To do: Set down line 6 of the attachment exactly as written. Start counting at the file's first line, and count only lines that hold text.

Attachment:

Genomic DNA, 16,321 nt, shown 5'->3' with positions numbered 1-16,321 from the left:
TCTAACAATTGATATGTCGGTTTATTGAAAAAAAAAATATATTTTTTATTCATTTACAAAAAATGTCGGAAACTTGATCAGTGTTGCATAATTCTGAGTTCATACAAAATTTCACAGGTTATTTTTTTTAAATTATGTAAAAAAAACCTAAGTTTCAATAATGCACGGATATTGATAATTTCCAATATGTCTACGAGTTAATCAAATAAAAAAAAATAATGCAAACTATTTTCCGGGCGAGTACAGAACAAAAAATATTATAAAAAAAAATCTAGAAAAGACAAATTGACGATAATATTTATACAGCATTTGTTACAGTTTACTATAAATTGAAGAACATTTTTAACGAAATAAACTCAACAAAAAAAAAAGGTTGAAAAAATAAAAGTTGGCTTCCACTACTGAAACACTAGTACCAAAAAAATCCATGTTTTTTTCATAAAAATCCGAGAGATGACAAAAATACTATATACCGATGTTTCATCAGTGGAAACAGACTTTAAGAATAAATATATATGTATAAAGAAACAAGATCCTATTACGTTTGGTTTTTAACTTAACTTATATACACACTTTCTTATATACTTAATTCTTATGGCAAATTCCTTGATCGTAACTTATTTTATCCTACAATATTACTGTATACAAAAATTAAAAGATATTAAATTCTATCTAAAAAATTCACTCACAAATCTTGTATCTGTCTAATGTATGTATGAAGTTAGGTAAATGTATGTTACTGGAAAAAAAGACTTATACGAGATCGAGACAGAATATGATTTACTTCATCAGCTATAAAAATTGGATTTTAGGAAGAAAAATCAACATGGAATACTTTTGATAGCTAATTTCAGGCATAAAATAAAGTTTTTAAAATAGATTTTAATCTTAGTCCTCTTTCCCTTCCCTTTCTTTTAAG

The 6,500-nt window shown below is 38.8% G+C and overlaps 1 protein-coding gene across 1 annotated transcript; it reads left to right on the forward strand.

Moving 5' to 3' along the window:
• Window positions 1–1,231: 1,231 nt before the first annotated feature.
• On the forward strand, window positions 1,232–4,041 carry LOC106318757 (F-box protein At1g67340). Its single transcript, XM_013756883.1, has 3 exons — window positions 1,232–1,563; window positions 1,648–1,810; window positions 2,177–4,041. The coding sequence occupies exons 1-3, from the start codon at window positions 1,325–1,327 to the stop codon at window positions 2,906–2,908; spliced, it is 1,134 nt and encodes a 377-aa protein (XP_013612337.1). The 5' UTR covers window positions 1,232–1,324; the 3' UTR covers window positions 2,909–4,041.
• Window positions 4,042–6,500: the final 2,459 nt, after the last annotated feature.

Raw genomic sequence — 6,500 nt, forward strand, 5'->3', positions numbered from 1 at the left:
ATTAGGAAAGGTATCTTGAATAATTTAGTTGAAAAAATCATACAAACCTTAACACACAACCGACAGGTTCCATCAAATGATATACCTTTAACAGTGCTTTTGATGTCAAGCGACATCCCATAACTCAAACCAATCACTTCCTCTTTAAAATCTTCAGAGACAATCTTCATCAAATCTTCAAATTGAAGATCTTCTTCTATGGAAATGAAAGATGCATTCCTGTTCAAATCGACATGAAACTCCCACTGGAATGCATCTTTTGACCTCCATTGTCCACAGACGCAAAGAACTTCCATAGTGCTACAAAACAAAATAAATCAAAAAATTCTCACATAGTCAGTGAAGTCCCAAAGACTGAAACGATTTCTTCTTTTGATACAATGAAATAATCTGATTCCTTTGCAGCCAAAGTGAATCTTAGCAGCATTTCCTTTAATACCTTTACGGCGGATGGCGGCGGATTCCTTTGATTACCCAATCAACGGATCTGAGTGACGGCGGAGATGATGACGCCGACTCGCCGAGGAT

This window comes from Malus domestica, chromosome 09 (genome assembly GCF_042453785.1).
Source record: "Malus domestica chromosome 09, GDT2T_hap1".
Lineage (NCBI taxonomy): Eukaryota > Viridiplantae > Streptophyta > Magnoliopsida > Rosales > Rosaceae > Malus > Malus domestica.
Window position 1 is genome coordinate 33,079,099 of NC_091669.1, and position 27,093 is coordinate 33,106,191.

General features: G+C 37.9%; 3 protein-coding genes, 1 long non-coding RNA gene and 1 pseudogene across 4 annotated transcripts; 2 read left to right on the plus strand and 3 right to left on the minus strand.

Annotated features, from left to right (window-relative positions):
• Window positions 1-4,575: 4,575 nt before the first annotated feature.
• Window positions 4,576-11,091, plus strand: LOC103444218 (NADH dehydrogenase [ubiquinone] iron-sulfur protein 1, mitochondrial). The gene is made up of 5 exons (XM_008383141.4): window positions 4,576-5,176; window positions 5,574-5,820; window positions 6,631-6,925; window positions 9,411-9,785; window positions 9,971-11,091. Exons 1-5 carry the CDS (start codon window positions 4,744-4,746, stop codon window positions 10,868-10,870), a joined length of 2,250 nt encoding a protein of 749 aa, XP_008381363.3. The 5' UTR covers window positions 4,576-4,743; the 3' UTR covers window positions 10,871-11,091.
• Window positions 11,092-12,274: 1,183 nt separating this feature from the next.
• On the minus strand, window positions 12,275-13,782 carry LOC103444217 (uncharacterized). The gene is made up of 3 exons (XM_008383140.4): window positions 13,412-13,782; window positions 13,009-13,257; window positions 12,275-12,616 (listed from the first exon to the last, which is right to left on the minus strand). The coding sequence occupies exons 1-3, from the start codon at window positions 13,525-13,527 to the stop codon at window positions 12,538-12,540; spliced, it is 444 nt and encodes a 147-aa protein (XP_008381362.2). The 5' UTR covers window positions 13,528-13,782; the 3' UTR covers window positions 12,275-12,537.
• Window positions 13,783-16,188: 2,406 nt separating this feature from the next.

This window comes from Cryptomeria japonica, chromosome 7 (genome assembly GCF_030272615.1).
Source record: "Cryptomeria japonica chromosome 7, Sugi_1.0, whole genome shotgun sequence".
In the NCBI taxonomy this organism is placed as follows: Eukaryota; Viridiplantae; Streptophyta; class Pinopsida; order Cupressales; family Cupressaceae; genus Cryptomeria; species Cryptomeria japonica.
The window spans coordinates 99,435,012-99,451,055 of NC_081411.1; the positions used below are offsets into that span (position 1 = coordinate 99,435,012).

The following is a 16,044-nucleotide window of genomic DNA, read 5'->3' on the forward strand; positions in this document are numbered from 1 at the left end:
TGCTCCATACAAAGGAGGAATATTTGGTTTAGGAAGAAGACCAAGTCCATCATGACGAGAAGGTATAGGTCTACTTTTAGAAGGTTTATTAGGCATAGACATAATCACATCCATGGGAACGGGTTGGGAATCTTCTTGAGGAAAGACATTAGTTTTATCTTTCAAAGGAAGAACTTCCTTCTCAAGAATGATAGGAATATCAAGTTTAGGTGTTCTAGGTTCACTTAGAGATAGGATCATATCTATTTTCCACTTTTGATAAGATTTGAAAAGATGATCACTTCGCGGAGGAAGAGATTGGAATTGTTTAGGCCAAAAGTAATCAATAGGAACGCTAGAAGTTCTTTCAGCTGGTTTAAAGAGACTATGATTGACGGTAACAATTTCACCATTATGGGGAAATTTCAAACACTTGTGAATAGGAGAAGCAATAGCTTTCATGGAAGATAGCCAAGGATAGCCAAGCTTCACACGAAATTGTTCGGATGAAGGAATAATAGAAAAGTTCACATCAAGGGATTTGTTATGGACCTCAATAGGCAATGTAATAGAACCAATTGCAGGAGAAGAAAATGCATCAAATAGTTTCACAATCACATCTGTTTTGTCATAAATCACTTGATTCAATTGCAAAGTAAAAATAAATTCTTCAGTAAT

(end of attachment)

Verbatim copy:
• On the forward strand, window positions 1,232–4,041 carry LOC106318757 (F-box protein At1g67340). Its single transcript, XM_013756883.1, has 3 exons — window positions 1,232–1,563; window positions 1,648–1,810; window positions 2,177–4,041. The coding sequence occupies exons 1-3, from the start codon at window positions 1,325–1,327 to the stop codon at window positions 2,906–2,908; spliced, it is 1,134 nt and encodes a 377-aa protein (XP_013612337.1). The 5' UTR covers window positions 1,232–1,324; the 3' UTR covers window positions 2,909–4,041.